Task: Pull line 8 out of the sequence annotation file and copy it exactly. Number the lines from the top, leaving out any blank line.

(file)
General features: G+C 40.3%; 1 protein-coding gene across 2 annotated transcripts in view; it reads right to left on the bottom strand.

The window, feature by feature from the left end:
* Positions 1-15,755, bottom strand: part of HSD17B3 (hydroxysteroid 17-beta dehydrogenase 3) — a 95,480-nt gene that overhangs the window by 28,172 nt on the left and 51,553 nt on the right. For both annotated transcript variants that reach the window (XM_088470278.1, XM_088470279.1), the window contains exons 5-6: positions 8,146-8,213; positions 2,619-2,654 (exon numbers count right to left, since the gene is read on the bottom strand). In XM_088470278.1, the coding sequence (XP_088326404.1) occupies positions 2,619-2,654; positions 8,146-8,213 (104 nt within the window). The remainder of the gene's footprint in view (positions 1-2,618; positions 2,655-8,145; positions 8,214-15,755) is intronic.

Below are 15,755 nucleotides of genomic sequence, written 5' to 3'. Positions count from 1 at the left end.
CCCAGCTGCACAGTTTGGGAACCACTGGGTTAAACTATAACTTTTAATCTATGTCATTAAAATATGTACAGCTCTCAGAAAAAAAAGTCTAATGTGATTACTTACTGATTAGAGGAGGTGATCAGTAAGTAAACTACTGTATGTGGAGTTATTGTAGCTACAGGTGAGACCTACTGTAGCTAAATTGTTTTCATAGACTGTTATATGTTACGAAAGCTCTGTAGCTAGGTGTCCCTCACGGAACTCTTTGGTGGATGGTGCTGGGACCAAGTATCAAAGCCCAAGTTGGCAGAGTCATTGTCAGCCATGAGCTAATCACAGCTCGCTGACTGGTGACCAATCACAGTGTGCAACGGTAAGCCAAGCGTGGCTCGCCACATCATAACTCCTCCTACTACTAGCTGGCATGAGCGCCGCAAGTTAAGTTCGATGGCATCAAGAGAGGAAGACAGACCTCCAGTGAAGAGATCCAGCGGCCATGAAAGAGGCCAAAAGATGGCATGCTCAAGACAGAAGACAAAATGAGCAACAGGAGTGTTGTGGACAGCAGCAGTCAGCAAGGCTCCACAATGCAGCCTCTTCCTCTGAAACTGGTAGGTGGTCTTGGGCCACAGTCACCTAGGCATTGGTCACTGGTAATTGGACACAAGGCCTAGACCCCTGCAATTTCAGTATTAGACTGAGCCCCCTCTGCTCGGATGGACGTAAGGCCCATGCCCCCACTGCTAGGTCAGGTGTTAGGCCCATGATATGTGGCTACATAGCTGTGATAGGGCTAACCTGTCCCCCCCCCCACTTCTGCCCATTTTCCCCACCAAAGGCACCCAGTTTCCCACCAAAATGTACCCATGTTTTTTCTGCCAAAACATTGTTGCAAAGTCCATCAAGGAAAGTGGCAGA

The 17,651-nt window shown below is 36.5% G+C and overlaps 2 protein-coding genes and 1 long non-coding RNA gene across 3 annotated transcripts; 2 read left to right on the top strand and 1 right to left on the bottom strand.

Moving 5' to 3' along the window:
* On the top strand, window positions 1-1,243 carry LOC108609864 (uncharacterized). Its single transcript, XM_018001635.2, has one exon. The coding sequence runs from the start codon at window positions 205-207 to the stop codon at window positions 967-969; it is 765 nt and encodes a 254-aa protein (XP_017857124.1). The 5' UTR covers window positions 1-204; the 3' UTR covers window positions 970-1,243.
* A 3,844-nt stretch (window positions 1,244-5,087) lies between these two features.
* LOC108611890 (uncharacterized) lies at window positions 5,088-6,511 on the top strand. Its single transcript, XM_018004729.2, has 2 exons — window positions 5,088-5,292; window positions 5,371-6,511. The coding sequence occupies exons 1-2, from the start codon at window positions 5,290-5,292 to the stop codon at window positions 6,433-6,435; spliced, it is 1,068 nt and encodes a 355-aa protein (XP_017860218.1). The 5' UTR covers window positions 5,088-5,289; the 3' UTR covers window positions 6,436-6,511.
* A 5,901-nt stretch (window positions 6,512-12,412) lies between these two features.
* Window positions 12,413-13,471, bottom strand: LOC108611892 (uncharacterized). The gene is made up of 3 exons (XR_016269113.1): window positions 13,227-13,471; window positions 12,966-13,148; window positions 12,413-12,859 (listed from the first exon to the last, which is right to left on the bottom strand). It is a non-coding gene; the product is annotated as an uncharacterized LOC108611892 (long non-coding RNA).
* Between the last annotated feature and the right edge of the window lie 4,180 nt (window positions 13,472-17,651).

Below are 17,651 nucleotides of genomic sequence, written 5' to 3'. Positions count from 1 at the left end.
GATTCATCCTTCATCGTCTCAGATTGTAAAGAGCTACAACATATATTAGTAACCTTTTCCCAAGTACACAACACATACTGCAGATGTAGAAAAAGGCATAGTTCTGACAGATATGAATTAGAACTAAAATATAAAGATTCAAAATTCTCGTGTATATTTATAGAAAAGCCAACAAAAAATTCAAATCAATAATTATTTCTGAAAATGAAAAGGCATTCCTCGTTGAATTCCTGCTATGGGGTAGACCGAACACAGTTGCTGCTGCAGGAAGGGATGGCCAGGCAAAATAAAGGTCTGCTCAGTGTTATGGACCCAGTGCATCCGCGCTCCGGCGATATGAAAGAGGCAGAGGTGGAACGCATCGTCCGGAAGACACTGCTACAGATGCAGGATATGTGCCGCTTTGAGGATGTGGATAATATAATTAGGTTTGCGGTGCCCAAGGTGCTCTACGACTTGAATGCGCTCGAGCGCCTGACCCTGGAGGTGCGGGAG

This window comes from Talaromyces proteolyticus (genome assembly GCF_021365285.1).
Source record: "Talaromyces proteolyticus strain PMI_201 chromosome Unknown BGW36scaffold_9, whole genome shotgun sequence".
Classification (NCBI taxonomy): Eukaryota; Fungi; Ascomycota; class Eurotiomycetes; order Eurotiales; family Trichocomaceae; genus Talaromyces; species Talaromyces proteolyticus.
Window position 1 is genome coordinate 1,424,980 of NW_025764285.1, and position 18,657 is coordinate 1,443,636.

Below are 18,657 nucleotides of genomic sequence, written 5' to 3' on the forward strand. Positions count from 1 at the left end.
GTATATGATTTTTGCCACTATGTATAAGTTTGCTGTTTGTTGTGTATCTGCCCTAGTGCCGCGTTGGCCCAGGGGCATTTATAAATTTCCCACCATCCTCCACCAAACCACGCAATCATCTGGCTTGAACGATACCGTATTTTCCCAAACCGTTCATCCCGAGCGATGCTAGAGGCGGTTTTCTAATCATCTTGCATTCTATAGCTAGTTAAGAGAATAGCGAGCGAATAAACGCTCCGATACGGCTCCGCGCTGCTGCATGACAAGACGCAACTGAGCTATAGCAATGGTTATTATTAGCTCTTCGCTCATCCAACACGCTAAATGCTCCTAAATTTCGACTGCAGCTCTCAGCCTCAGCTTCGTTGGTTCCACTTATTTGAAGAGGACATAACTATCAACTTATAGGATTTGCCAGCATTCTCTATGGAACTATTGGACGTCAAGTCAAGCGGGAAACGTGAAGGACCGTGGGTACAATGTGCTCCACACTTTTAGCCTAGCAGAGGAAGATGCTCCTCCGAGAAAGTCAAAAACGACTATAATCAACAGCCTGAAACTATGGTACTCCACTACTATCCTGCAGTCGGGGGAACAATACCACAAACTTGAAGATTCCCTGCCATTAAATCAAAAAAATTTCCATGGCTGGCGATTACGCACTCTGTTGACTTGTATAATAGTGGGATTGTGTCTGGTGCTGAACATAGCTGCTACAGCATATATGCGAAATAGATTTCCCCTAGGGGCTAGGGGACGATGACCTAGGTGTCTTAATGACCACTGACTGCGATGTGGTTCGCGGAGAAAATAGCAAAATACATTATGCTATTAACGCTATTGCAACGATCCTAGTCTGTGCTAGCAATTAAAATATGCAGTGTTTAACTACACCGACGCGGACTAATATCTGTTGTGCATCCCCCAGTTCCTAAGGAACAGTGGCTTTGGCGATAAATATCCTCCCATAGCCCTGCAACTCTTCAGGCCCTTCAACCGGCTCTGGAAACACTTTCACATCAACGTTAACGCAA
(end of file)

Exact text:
* On the top strand, window positions 1-1,243 carry LOC108609864 (uncharacterized). Its single transcript, XM_018001635.2, has one exon. The coding sequence runs from the start codon at window positions 205-207 to the stop codon at window positions 967-969; it is 765 nt and encodes a 254-aa protein (XP_017857124.1). The 5' UTR covers window positions 1-204; the 3' UTR covers window positions 970-1,243.